[Library Media] Library girl - this guy's perspective
jkinikin at weber.edu
Fri Dec 20 12:39:42 MST 2013
>From an academic librarian's perspective, I ask that you continue teaching
Dewey. Most college and university libraries use the Library of Congress
Classification System and knowing one number system helps students transfer
to a different system. If interested, please take a look at the call
numbers lesson found in the HeLIOS tutorial http://helios.weber.edu.
On Fri, Dec 20, 2013 at 12:23 PM, KENDALL CRITTENDEN <
KENDALL.CRITTENDEN at wasatch.edu> wrote:
> I agree with those who have commented that we shouldn't throw Dewey
> away. As has been stated by many posts, we jump around too quickly in
> education and follow every new bandwagon that comes along.
> As I teach my students, Melville Dewey was a genus. His idea in 1876 is
> just a solid today as it was then. His system works as well today as it did
> then, even with all of the new topics and subjects that we have added since
> I like the ideas suggested by some that books could have a separate genre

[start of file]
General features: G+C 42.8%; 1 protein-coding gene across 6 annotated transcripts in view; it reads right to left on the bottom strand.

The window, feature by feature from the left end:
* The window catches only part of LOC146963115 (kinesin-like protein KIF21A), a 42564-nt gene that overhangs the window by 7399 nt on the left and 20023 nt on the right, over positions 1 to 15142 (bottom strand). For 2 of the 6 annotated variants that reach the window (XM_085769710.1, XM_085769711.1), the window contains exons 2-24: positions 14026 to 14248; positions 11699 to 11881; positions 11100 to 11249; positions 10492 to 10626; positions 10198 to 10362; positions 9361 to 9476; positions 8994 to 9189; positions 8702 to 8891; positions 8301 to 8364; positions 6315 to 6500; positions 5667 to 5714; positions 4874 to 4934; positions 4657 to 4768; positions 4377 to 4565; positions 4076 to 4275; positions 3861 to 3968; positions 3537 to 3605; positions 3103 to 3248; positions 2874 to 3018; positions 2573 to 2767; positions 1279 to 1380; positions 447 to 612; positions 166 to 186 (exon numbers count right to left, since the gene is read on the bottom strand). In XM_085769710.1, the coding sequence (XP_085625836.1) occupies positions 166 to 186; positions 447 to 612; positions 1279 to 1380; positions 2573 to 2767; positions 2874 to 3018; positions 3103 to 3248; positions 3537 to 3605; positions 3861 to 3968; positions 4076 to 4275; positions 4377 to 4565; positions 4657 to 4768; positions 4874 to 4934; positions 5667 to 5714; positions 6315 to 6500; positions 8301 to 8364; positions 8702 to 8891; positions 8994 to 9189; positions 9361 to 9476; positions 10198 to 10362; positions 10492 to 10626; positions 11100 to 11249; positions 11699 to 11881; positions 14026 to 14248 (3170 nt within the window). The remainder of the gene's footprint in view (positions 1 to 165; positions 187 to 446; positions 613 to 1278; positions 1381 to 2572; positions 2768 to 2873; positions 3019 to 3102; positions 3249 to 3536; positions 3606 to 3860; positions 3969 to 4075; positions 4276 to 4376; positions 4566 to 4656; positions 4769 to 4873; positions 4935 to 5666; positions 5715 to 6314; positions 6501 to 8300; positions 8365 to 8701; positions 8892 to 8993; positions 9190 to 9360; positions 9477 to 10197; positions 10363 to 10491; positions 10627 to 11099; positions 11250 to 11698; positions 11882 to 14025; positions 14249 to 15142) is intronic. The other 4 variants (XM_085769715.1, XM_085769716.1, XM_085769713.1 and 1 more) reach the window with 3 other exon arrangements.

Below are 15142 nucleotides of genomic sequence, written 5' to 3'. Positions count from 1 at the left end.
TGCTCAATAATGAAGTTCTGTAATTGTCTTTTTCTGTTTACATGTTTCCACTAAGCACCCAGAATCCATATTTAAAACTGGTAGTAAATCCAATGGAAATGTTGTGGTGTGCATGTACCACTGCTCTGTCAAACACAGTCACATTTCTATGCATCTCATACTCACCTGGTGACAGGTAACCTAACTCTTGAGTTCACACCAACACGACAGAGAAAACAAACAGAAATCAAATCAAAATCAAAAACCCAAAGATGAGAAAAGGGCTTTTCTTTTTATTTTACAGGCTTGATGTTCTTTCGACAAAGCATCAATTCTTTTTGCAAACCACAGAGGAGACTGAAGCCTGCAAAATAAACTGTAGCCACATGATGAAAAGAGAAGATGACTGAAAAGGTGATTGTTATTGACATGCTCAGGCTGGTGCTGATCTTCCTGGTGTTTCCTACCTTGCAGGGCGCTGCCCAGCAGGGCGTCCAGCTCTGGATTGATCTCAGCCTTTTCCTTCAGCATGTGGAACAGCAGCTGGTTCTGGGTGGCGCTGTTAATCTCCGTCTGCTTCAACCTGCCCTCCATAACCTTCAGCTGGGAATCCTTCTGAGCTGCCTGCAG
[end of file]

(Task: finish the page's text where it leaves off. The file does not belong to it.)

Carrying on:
> label put on them, if you have time to do that it would be a great idea.
> One of the main things I remember from the library media classes I took
> many years ago was that we catalog books in our libraries where the
> patrons, our students, are most likely to find them. I do that, or try to,
> to this day. I don't always follow the rules of Dewey as I catalog books,
> nor do the rest of you. We put books where students can best find them.
> But, in my opinion, that is by following the Dewey system. We need to teach
> it to our students.
> LuAnne might remember this, as we took classes together. We were taking
> classes out of Logan, sitting in the UVU library. My sixth grade daughter
> attended classes with me, so that I didn't have to drive home alone late at
> night. The teacher was speaking about a certain book and LuAnne turned to
> my daughter and said, "Patricia, go find that book for us." Patricia, a
> sixth grader, got up and went out into that big college library. She was
> gone for 20 mins. or so, but she came back with the book. I don't know who
> had taught her the Dewey system, but she understood it well enough to find
> the book.
> Let's teach our students how to use a library and the Dewey system. It is
> a life skill that will assist them into the future.
> Kendall Crittenden
> "There are so many wonderful things in life to be afraid of, if you just
> learn how scary they are."
> From *The Tale of Despereaux* movie
> from the desk of:
> Kendall D. Crittenden
> Library / Media Specialist
> Timpanogos Intermediate School
> 200 East 800 South
> Heber City, Utah 84032
> (435) 654-0550
> kendall.crittenden at wasatch.edu